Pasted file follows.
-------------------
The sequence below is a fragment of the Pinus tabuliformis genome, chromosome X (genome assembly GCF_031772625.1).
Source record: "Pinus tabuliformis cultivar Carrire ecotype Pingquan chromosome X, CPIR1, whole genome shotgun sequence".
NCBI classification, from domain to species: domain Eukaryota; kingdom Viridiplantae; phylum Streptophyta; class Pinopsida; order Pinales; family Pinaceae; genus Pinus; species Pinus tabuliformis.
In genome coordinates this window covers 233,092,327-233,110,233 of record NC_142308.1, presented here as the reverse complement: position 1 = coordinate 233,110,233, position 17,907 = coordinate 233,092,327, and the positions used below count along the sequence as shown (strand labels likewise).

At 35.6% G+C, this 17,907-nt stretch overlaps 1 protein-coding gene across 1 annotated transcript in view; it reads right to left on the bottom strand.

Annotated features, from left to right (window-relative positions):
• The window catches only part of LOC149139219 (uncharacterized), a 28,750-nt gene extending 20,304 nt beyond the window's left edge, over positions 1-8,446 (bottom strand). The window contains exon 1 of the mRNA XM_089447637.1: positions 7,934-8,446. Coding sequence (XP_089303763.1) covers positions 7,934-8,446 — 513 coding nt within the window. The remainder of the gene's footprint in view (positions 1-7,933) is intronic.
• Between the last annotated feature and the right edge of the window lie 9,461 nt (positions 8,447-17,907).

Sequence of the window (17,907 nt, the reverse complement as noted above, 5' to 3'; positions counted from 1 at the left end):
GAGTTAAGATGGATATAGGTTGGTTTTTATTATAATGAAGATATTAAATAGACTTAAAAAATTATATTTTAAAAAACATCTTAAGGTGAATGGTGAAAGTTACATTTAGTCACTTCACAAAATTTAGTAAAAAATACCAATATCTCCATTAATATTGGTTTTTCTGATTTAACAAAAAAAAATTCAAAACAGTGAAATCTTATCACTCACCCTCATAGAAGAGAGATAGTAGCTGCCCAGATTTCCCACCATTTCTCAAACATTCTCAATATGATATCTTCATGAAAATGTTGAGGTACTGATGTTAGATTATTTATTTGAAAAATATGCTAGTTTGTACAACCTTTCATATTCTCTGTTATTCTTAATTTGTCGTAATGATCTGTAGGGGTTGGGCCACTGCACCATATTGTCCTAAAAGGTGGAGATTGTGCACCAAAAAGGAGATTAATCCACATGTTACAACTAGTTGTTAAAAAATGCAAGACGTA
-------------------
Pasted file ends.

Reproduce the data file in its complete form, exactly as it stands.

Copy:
The sequence below is a fragment of the Pinus tabuliformis genome, chromosome X (genome assembly GCF_031772625.1).
Source record: "Pinus tabuliformis cultivar Carrire ecotype Pingquan chromosome X, CPIR1, whole genome shotgun sequence".
NCBI classification, from domain to species: domain Eukaryota; kingdom Viridiplantae; phylum Streptophyta; class Pinopsida; order Pinales; family Pinaceae; genus Pinus; species Pinus tabuliformis.
In genome coordinates this window covers 233,092,327-233,110,233 of record NC_142308.1, presented here as the reverse complement: position 1 = coordinate 233,110,233, position 17,907 = coordinate 233,092,327, and the positions used below count along the sequence as shown (strand labels likewise).

At 35.6% G+C, this 17,907-nt stretch overlaps 1 protein-coding gene across 1 annotated transcript in view; it reads right to left on the bottom strand.

Annotated features, from left to right (window-relative positions):
• The window catches only part of LOC149139219 (uncharacterized), a 28,750-nt gene extending 20,304 nt beyond the window's left edge, over positions 1-8,446 (bottom strand). The window contains exon 1 of the mRNA XM_089447637.1: positions 7,934-8,446. Coding sequence (XP_089303763.1) covers positions 7,934-8,446 — 513 coding nt within the window. The remainder of the gene's footprint in view (positions 1-7,933) is intronic.
• Between the last annotated feature and the right edge of the window lie 9,461 nt (positions 8,447-17,907).

Sequence of the window (17,907 nt, the reverse complement as noted above, 5' to 3'; positions counted from 1 at the left end):
GAGTTAAGATGGATATAGGTTGGTTTTTATTATAATGAAGATATTAAATAGACTTAAAAAATTATATTTTAAAAAACATCTTAAGGTGAATGGTGAAAGTTACATTTAGTCACTTCACAAAATTTAGTAAAAAATACCAATATCTCCATTAATATTGGTTTTTCTGATTTAACAAAAAAAAATTCAAAACAGTGAAATCTTATCACTCACCCTCATAGAAGAGAGATAGTAGCTGCCCAGATTTCCCACCATTTCTCAAACATTCTCAATATGATATCTTCATGAAAATGTTGAGGTACTGATGTTAGATTATTTATTTGAAAAATATGCTAGTTTGTACAACCTTTCATATTCTCTGTTATTCTTAATTTGTCGTAATGATCTGTAGGGGTTGGGCCACTGCACCATATTGTCCTAAAAGGTGGAGATTGTGCACCAAAAAGGAGATTAATCCACATGTTACAACTAGTTGTTAAAAAATGCAAGACGTA